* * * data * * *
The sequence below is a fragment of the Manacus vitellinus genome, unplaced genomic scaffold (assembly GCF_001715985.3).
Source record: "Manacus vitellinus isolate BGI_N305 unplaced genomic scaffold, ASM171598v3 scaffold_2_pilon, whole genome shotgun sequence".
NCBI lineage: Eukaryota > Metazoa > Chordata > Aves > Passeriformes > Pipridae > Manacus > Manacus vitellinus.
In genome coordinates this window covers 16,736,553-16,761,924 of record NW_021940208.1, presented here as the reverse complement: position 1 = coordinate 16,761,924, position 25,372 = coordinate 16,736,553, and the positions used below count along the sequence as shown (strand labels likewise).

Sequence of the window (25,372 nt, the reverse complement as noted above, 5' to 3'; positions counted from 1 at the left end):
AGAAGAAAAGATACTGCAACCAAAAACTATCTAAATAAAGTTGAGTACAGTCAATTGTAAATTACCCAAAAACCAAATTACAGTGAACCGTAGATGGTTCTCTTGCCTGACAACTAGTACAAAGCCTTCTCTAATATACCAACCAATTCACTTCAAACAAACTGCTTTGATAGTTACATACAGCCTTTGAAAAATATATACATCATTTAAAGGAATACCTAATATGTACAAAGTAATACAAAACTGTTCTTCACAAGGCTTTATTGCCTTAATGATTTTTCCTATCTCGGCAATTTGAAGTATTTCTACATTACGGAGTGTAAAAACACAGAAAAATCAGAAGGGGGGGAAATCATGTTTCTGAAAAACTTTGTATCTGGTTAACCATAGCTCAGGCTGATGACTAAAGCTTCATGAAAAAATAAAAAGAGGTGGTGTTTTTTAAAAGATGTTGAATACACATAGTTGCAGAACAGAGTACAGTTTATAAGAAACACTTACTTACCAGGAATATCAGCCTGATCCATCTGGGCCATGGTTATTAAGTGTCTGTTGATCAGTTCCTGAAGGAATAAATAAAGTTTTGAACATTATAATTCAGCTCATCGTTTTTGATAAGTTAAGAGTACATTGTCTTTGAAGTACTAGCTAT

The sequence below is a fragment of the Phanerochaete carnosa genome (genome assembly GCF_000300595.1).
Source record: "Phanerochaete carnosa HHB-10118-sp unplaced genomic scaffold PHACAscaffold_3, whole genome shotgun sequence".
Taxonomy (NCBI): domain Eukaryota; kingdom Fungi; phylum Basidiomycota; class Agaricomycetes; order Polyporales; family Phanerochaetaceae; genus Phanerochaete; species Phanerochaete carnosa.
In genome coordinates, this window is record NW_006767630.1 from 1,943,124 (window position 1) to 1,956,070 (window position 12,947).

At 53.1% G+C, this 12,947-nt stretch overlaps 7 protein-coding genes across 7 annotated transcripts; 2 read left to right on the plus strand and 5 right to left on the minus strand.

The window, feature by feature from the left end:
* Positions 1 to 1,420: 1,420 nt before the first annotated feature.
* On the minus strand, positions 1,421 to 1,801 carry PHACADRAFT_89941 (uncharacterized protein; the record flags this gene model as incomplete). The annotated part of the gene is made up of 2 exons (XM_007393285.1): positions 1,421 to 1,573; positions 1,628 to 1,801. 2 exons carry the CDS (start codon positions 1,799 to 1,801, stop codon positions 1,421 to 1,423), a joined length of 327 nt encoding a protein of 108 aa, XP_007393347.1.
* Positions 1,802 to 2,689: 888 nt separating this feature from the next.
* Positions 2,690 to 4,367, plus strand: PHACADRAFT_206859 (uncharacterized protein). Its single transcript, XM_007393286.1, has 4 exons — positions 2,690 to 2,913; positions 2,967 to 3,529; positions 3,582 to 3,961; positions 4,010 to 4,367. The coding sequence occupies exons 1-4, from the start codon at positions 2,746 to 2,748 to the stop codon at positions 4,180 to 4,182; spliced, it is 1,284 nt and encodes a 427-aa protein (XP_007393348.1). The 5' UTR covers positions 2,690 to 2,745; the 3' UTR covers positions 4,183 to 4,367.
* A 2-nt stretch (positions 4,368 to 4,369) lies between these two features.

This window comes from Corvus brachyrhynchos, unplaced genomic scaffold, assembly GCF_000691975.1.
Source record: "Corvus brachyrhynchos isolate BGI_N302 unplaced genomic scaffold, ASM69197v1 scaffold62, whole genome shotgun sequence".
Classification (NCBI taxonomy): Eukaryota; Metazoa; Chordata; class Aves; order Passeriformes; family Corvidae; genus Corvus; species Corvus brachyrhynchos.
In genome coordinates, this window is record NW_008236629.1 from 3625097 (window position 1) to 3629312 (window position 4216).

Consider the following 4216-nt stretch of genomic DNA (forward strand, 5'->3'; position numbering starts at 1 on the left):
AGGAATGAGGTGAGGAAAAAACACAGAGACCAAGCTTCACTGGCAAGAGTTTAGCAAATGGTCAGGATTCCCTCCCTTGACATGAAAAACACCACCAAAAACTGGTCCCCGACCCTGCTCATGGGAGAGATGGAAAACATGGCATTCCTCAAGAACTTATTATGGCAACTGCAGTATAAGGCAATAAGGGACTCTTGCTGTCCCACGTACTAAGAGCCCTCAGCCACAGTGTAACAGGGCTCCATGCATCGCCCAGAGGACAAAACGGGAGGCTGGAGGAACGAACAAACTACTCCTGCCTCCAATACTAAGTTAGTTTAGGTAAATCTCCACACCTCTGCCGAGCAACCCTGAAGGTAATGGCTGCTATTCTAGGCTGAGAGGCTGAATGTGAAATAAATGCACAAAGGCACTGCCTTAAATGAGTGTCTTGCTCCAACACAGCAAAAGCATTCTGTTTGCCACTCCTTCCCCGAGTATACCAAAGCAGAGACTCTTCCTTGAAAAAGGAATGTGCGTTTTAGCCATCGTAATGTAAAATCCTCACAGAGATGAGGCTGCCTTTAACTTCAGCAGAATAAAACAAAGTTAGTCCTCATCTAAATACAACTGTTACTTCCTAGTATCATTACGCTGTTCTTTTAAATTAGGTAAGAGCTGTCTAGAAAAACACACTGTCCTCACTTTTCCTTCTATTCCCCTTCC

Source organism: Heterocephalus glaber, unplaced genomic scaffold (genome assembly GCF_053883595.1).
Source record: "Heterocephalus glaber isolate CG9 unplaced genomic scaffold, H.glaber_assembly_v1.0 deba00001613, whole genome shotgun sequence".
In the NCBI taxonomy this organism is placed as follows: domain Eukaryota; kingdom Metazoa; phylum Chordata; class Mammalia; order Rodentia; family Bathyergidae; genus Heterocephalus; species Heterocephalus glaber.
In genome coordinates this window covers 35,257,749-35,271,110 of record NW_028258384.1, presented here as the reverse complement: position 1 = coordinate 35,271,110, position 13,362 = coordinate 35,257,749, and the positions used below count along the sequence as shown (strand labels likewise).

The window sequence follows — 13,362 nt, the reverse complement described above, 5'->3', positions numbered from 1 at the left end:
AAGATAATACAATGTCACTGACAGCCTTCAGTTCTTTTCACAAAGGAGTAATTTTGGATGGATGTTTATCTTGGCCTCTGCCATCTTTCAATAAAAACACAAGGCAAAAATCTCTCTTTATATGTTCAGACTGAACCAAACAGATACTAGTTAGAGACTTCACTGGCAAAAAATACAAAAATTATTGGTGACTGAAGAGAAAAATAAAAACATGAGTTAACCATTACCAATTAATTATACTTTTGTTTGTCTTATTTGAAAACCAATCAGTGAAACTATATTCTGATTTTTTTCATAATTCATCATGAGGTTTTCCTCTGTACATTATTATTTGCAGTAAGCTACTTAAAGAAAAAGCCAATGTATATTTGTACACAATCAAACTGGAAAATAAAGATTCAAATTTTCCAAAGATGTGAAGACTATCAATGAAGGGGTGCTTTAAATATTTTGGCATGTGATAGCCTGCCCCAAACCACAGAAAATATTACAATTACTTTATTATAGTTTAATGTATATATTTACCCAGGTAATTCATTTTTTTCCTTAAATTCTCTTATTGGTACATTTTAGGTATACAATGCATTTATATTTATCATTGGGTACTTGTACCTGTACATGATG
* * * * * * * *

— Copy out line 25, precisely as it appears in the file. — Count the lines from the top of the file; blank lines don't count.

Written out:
Source record: "Heterocephalus glaber isolate CG9 unplaced genomic scaffold, H.glaber_assembly_v1.0 deba00001613, whole genome shotgun sequence".